Like a lot of college athletes across the country, Maycie Walton is quietly at home, keeping up with her classes online and eyeing graduation in about a month.

In a normal world before the coronavirus pandemic wreaked havoc on all facets of life, Walton was enjoying her senior season on the LeTourneau University softball team.

The 2016 Conroe High School graduate, however, has played her last collegiate game after the cancellation of all NCAA spring sports.

With her bachelors degree to be completed this semester, it doesn’t make much sense to enroll in classes next spring and play one more season, even if she was granted another year of athletic eligibility.

“It still really hasn’t hit me until people started talking about it,” Walton said in a phone interview Friday morning. “There’s a lot of emotions. Most of the girls on the team have another year to play and it’s just hard because I don’t have another year to play. We worked really hard this season and we were going to be really good.”

It’s already been about a month since Walton last hit the field with her teammates, giving the catcher plenty of time to reflect on the conclusion of her career.

“It was definitely hard,” Walton said. “Our coach told us at practice that the season was ending because of the coronavirus. At first, everybody was just kind of shocked that this is happening. He said that everyone has to go home.”

The Yellowjackets, a Division III program, were in Arizona during the weekend of March 7-8, a few days before the pandemic forced the NCAA to cancel the rest of its spring sports season.

“It wasn’t our best tournament and we didn’t do as well as we expected,” Walton explained. “At the beginning of the tournament, I started as the flex and that last game of the tournament I ended up as the designated player. I had a really good weekend, but we didn’t do well as a team. I finally figured it out and got in a groove and was doing well.”

Walton was 4 for 7 with a run scored during her two games played there. She was approaching the plate for an at-bat in a game against George Fox (Ore.) when a rain shower came through and canceled the rest of that game. The softball team headed home and the world changed within days.

“At first it was frustration,” Walton said of the canceled season. “But I’ve kind of accepted it now. They always say to play every game like it’s your last. I feel like I played to the best of my abilities.”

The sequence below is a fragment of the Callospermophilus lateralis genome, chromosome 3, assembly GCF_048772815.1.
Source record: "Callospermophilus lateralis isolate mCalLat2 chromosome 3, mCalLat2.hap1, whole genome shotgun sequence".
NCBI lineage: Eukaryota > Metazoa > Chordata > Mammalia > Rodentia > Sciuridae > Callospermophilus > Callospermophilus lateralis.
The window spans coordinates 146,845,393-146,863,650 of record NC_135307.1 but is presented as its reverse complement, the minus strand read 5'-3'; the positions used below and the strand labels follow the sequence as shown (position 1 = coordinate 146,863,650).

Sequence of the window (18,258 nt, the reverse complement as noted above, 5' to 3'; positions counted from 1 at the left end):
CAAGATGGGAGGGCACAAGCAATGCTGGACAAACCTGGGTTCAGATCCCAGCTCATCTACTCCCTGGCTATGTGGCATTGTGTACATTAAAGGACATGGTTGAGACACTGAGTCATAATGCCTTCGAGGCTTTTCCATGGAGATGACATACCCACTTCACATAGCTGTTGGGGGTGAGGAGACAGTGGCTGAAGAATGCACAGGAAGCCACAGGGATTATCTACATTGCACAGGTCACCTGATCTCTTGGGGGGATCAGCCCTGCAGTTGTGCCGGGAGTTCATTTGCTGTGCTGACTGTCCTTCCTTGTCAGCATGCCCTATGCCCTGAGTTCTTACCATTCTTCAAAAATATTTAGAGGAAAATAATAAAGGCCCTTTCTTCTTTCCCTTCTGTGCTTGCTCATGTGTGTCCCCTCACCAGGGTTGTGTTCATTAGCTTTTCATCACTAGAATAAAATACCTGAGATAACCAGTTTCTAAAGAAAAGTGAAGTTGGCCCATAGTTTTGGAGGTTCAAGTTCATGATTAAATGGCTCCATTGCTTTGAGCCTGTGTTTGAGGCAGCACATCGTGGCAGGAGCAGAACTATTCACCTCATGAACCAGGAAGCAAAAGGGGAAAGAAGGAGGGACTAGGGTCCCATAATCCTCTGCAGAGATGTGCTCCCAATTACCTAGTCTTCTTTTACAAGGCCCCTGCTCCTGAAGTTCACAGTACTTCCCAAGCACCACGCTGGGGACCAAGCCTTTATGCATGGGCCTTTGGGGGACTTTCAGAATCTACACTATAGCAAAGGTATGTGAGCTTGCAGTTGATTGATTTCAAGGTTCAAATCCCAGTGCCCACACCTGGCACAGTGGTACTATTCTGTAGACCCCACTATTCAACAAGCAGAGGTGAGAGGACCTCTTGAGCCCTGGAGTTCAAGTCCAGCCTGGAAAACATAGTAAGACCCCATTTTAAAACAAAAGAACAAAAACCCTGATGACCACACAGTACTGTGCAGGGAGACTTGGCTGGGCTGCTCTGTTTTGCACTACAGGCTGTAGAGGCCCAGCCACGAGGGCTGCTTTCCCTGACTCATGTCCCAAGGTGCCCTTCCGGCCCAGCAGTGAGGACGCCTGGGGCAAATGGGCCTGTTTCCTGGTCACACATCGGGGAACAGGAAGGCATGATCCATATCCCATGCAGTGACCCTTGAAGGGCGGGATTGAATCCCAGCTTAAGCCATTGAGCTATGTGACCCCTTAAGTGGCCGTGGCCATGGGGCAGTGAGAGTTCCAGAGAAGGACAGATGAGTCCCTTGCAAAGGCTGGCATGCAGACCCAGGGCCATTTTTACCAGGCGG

The Yellowjackets ended the year at 10-7 and didn’t even begin American Southwest Conference contests.

Softball has been a big part of Walton’s life, dating back to her time with Conroe playing for head coach Jackie Dixon.

Walton turned her time with the Lady Tigers into a successful four seasons of college softball where she played for two years at Temple Junior College, including as a member of the 2018 NJCAA JUCO World Series champions.

In Walton’s freshman year, the Leopards had a talented roster, but finished second in conference play and didn’t go as far as what they were capable of in the postseason.

In her sophomore year, Walton played in 26 games with a .258 batting average and six RBIs and the Leopards as a program reached the top of junior college softball.

“We won conference, regionals and ended up going to Utah and winning nationals,” Walton said. “From Coach (Kristen) Zaleski at Temple, I learned a lot. She definitely challenged me to become a player that I didn’t know I could be. Seeing her coach has inspired me to coach because she’s such a great coach.”

From Temple, Walton was recruited by LeTourneau’s assistant coach and was excited at the opportunity to continue her career in-state.

“I wasn’t ready to give it up,” Walton said. “I wanted to continue playing. LeTourneau is really based on your faith. It’s a private christian university and I went and toured the campus and I just felt like God called me to go there.”

Although she is graduating with a criminal justice degree from LeTourneau, Walton said she plans to get alternate certification in education and become a teacher and coach someday. Her ultimate goal is to return to Conroe and coach alongside Dixon.

“Coach Dixon and I were really close as well as Coach (Kendall) Hineman and I,” Walton said. “Being a part of the program at Conroe when Coach Dixon first got there, it wasn’t the best. She came in with a positive attitude and did the best that she could. I would love to go and become an assistant coach and rebuild the program with her. I think I’ve learned a lot with my college experience that I can bring to Conroe and just make the program even better.”

EDITOR’S NOTE: Coming next week, a story on Walton’s Conroe and LeTourneau teammate, Madelyn Tannery.

rtate@hcnonline.com

Original Article from: https://www.yourconroenews.com/neighborhood/moco/sports/article/SOFTBALL-Pandemic-ends-Conroe-grad-Walton-s-15177596.php